The epidemiology of atopic dermatitis in older adults: A population-based study in the United Kingdom.
BACKGROUND: Atopic dermatitis is known to be common among children, but there are few studies examining the epidemiology across the life course. In particular, there is a paucity of data on atopic dermatitis among older adults.
OBJECTIVE: To evaluate participant characteristics, patterns of disease activity and severity, and calendar trends in older adult atopic dermatitis in comparison to other age groups in a large population-based cohort.
METHODS: This was a cohort study of 9,154,936 individuals aged 0-99 years registered in The Health Improvement Network, a database comprised of electronic health records from general practices in the United Kingdom between 1994 and 2013. Atopic dermatitis was defined by a previously validated algorithm using a combination of at least one recorded atopic dermatitis diagnostic code in primary care and two atopic dermatitis therapies recorded on separate days. Cross-sectional analyses of disease prevalence were conducted at each age. Logistic mixed effect regression models were used to identify predictors of prevalent disease over time among children (0-17 years), adults (18-74 years), and older adults (75-99 years).
RESULTS: Physician-diagnosed atopic dermatitis was identified in 894,454 individuals with the following proportions in each age group: 18.3% of children, 7.7% of adults, and 11.6% of older adults. Additionally, atopic dermatitis prevalence increased across the 2-decade period (beta from linear regression test for trend in the change in proportion per year = 0.005, p = 0.044). In older adults, atopic dermatitis was 27% less common among females (adjusted OR 0.73, 95% CI 0.70-0.76) and was more likely to be active (59.7%, 95% CI 59.5-59.9%) and of higher severity (mean annual percentage with moderate and severe disease: 31.8% and 3.0%, respectively) than in other age groups.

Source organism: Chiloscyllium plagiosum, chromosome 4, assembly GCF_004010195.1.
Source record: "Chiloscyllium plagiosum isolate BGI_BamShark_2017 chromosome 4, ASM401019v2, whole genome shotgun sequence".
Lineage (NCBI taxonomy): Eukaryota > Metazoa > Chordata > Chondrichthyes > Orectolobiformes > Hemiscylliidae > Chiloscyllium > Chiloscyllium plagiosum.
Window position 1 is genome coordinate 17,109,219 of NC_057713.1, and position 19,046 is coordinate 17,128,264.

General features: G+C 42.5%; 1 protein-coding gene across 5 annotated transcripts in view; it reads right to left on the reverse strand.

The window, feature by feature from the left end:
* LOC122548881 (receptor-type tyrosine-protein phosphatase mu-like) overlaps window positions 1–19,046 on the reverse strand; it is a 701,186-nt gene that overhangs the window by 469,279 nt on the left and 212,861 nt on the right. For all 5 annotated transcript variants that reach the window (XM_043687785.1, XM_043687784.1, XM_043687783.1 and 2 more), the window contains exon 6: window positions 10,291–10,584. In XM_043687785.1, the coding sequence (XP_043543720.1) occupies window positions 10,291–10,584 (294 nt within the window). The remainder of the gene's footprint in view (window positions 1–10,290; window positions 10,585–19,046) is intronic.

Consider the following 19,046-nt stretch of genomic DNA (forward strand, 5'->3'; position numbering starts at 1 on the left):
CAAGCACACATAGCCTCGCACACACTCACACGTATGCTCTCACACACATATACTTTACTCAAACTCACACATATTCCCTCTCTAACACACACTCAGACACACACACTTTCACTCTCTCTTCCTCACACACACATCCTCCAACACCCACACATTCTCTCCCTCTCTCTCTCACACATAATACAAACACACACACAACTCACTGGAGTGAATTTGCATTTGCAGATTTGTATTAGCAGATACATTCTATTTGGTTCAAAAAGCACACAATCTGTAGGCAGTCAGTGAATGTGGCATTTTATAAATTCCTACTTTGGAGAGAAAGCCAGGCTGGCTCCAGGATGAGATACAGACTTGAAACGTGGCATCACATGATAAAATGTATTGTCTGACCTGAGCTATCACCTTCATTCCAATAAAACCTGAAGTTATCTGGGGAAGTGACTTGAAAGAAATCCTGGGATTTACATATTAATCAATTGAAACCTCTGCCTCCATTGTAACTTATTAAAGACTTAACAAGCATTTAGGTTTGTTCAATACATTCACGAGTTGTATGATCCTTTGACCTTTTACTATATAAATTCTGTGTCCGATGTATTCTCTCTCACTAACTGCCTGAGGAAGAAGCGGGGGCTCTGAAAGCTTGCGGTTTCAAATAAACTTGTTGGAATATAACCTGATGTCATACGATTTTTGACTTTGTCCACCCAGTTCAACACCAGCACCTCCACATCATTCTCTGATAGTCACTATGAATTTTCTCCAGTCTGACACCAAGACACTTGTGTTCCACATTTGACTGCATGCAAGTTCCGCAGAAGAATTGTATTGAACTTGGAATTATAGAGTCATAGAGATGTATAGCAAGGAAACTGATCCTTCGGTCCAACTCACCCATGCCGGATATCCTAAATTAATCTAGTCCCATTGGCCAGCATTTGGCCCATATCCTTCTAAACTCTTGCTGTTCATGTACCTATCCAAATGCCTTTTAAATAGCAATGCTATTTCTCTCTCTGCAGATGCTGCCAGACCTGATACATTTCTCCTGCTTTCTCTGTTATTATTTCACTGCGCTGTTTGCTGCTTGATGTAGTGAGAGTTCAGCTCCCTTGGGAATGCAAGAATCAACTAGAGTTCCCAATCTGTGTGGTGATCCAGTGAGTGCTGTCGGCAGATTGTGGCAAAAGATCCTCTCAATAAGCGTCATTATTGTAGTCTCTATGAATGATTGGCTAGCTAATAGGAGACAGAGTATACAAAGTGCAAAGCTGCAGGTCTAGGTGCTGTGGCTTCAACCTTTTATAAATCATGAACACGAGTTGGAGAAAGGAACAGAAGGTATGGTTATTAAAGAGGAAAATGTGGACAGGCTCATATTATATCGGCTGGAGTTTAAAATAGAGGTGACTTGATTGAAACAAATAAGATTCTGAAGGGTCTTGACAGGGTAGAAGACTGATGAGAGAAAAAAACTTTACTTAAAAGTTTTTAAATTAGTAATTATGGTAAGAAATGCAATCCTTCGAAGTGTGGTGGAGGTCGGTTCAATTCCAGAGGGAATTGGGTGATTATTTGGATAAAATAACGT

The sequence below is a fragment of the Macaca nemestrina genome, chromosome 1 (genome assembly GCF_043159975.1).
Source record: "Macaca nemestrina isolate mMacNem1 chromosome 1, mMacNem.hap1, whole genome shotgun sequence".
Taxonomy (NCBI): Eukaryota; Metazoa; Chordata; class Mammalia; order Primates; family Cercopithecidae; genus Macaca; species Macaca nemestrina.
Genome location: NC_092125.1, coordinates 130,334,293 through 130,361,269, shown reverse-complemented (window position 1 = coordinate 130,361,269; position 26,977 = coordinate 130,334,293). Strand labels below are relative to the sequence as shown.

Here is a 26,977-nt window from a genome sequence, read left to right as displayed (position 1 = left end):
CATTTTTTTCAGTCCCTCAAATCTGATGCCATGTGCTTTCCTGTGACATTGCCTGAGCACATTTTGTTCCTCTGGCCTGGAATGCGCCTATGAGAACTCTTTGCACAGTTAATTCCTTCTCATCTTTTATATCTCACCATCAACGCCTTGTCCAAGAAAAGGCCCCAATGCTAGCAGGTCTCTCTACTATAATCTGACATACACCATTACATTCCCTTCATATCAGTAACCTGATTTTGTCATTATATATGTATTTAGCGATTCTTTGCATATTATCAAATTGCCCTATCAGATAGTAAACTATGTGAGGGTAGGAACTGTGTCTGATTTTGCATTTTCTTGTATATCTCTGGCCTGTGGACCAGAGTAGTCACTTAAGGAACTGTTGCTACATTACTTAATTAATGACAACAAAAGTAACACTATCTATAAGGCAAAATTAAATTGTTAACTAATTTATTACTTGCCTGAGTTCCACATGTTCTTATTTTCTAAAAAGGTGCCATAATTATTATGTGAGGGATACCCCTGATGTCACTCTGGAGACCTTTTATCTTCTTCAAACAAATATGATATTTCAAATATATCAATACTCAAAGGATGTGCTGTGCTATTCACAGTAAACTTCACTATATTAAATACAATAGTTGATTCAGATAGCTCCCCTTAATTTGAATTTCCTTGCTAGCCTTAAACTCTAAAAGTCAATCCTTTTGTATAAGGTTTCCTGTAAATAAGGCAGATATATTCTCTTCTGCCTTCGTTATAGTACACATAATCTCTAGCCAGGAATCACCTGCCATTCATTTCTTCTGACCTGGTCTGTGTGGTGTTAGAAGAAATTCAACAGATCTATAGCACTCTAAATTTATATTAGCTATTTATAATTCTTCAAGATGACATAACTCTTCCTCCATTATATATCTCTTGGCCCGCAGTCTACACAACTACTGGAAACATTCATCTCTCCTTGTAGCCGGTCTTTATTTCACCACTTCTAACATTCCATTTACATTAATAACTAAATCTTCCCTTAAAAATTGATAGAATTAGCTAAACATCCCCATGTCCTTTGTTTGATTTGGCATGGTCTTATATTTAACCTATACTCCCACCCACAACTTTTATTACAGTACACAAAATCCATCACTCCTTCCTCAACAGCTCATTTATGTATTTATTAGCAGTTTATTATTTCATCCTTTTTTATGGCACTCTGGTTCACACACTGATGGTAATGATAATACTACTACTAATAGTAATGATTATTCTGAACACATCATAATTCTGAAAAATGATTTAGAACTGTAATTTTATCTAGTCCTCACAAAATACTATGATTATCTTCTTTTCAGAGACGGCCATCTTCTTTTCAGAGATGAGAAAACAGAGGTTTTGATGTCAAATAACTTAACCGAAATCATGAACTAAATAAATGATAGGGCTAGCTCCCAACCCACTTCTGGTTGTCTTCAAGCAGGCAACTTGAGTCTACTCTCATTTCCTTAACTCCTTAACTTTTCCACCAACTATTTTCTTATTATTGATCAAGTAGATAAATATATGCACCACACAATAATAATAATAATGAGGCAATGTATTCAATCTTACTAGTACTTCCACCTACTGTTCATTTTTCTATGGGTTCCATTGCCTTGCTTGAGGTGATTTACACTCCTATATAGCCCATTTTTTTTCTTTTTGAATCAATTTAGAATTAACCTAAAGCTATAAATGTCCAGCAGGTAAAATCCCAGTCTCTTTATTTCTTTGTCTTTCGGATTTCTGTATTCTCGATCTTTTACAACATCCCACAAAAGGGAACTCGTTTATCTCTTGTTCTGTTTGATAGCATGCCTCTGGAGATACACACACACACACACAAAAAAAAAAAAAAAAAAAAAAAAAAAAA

CONCLUSION: In a large population-based cohort, the prevalence of physician-diagnosed atopic dermatitis has increased throughout adulthood and was most common among males age 75 years and above. Compared to children ages 0-17 and adults ages 18-74, older adult atopic dermatitis was more active and severe. Because the prevalence of atopic dermatitis among older adults has increased over time, additional characterization of disease triggers and mechanisms and targeted treatment recommendations are needed for this population.
|投稿者||Chan, Leslie N; Magyari, Alexa; Ye, Morgan; Al-Alusi, Noor A; Langan, Sinead M; Margolis, David; McCulloch, Charles E; Abuabara, Katrina|
|組織名||School of Medicine, University of California San Francisco, San Francisco,;California, United States of America.;University of California Berkeley, Berkeley, California, United States of;America.;Department of Dermatology, University of California San Francisco, San Francisco,;Department of Non-communicable Disease Epidemiology, London School of Hygiene and;Tropical Medicine, London, England, United Kingdom.;Department of Dermatology, Perelman School of Medicine, University of;Pennsylvania, Philadelphia, Pennsylvania, United States of America.;Department of Epidemiology and Biostatistics, University of California San;Francisco, San Francisco, California, United States of America.|